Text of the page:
March 8, 2019, by pmzmah
The Nottingham Festival of Science and Curiosity
On Saturday 16th February 2019, three of our MASS students attended and ran their own stall at the Nottingham Festival of Science and Curiosity event in the intu Broadmarsh centre. We met up with MASS student Heather Collis to find out more about the event.
What is the Nottingham Festival of Science and Curiosity?
The Nottingham Festival of Science and Curiosity is an annual event that takes place in the city. The week-long festival showcases science, technology, engineering and mathematics (STEM) to the wider public in fun and interactive ways. The festival is open to people of all ages and hosts a wide variety of activities. Follow this link to find out more.
Meet the team
Heather Collis, Christopher Lanyon and Emily Mitchell are all students from our Modelling and Analytics for a Sustainable Society (MASS) program. They decided that taking part in this wider Nottingham event would be a great way to showcase mathematics in a new light.
“The stall itself doesn’t scream mathematics. People came over and assumed given the games we had that we studied biology or physics, they were surprised to hear that we’re all mathematicians.”
About their stall
Their stall contained two different games, “Drugs and Bugs” and top trumps. “Drugs and bugs” was inspired by the popular board game “snakes and ladders” and proved to be really successful with younger audiences. One difference between their stall and others nearby was that it was less of a pop-up stall and more of a stall where people take their time and get to know the topics.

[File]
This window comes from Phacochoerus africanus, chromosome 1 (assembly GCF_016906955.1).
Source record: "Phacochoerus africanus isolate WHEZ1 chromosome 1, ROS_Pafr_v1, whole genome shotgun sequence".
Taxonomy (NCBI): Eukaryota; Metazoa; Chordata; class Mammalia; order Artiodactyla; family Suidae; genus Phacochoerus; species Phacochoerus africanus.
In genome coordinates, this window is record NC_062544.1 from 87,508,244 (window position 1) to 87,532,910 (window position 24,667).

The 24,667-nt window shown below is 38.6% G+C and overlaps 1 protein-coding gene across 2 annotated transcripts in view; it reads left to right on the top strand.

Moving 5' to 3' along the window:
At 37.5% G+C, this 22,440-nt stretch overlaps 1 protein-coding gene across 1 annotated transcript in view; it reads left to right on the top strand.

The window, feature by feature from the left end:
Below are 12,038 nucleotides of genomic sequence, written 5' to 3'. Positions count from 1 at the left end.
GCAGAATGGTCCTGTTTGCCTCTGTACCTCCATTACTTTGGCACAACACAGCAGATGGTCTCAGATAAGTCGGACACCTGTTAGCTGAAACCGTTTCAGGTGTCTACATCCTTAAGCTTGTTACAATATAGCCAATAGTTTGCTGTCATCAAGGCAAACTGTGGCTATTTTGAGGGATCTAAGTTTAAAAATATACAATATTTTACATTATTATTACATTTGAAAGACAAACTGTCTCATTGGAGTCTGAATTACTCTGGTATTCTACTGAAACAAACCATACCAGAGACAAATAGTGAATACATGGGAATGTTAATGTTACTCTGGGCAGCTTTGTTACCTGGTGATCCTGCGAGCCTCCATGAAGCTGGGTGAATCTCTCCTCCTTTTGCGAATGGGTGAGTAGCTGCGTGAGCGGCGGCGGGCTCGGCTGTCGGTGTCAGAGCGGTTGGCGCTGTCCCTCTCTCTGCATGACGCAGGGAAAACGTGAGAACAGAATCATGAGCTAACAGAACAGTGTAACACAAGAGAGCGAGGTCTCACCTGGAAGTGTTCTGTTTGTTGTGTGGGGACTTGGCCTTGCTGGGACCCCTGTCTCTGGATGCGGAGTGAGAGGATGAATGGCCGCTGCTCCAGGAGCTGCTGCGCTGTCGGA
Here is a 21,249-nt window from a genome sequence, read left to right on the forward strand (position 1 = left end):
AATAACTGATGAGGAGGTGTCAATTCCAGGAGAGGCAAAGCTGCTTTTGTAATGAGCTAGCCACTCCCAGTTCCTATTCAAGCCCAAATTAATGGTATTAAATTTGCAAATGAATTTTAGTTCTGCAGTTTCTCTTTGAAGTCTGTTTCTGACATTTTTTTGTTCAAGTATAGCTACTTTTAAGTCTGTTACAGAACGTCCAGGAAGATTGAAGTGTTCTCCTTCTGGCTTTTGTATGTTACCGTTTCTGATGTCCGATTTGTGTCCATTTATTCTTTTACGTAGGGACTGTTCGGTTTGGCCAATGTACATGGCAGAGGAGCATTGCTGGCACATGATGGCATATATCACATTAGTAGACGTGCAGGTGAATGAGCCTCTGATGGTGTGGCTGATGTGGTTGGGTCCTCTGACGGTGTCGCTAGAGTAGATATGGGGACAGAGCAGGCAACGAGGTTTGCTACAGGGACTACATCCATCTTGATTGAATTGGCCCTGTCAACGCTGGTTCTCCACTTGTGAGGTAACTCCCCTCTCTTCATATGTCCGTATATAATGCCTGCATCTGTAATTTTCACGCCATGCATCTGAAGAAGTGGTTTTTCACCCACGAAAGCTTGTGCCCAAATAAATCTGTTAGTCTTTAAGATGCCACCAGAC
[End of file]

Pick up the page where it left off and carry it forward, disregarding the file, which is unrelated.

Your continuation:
“I think it would be helpful in the future to develop something that could be more instant, but for a first time we were all really happy.”
The Royal Society of biology showed interest in their stall, they even mentioned a possible future collaboration given the games that were designed.
Bringing mathematics into the conversation
As this stall required people to take their time, Heather found that there were quite a few parents who were interested in the topics. This highlighted that it’s not just about inspiring kids to pursue careers in science, but also to encourage parents to have those more academic conversations with their kids. It wasn’t just parents and kids that showed an interest in our PhD student’s work, quite a few adults came by independently to ask about the work they do. This was also one of few stalls being run exclusively by PhD students.
“People still think it’s OK to shrug off maths and just say they don’t like it. By doing an event like this we can show them just what kind of impact maths can have.”
The event appeared to be a great success. We’re proud of our wonderful MASS students for putting some of the benefits of mathematics out there to the public. To find out more about our MASS students, their projects and the program itself, click here.